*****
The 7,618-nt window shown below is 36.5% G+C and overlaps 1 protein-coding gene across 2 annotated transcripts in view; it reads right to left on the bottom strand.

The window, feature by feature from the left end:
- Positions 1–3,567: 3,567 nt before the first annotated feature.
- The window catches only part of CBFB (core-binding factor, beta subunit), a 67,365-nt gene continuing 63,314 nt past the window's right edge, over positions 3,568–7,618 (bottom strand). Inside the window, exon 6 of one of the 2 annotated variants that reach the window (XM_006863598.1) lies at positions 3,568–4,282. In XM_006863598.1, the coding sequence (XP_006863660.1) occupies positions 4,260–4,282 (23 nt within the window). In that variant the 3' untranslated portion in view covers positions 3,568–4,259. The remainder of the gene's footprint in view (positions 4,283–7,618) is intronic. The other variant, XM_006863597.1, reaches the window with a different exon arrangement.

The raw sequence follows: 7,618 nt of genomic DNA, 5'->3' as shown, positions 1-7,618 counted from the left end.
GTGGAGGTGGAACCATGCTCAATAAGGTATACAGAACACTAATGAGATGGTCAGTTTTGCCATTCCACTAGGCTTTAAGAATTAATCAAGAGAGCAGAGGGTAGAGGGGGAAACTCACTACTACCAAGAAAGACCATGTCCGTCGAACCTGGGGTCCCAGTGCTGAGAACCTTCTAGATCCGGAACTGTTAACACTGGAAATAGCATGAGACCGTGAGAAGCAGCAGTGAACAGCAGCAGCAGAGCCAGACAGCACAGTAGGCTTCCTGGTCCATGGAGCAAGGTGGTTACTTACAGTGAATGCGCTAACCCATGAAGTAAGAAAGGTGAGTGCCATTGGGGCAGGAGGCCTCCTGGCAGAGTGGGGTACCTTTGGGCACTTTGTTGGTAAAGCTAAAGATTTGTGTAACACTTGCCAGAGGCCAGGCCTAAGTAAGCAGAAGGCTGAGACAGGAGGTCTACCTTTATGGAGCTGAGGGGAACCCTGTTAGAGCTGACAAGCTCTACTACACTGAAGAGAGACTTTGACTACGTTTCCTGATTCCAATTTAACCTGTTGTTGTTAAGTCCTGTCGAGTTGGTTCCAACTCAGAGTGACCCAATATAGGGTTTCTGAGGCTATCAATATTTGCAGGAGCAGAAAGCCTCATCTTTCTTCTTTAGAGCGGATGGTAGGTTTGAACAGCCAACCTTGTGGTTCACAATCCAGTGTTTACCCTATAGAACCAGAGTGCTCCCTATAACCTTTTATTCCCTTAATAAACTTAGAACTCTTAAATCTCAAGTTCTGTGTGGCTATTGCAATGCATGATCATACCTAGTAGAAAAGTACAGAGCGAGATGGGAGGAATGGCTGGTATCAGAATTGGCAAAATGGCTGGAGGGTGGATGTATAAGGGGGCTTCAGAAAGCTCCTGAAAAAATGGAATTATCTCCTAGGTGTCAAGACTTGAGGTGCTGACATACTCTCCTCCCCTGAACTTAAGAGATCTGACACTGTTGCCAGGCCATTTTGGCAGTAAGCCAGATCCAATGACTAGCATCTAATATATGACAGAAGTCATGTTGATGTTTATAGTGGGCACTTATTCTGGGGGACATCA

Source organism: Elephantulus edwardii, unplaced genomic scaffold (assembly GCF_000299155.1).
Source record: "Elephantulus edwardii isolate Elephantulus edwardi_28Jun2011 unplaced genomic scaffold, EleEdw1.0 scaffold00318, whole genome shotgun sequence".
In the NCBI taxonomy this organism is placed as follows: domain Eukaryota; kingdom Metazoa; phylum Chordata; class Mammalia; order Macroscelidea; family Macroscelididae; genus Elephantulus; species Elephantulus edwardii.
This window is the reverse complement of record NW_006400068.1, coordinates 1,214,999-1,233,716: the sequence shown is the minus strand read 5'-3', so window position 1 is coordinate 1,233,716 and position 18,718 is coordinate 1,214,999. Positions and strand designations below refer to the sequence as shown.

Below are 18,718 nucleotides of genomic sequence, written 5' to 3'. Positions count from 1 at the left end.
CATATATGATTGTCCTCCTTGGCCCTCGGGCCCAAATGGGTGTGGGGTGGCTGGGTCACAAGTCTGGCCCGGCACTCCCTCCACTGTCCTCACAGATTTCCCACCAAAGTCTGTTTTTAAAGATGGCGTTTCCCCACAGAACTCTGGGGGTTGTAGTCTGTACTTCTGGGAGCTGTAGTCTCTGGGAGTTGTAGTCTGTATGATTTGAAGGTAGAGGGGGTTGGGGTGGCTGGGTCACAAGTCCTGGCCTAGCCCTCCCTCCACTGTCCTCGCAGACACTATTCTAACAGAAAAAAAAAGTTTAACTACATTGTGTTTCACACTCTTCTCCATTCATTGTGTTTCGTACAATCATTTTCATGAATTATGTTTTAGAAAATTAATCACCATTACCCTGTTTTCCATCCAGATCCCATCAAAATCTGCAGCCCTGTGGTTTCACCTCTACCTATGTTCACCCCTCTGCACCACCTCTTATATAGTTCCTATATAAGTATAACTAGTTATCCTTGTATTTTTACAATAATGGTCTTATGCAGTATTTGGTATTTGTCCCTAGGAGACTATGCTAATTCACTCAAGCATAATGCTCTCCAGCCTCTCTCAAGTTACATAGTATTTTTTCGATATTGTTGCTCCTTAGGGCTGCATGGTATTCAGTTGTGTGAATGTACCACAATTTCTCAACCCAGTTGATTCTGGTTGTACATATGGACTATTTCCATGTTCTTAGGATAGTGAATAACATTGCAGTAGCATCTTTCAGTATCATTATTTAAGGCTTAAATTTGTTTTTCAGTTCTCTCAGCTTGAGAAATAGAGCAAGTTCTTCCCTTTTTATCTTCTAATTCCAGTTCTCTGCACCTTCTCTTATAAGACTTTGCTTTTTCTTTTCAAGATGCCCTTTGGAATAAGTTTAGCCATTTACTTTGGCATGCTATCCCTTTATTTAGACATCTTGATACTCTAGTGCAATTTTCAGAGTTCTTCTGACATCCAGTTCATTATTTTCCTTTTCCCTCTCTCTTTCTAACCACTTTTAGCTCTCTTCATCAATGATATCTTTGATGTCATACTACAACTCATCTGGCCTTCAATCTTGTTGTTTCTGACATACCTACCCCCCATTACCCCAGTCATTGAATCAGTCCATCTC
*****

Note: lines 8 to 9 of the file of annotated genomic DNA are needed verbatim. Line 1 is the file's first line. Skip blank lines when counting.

Source record: "Elephantulus edwardii isolate Elephantulus edwardi_28Jun2011 unplaced genomic scaffold, EleEdw1.0 scaffold00318, whole genome shotgun sequence".
In the NCBI taxonomy this organism is placed as follows: domain Eukaryota; kingdom Metazoa; phylum Chordata; class Mammalia; order Macroscelidea; family Macroscelididae; genus Elephantulus; species Elephantulus edwardii.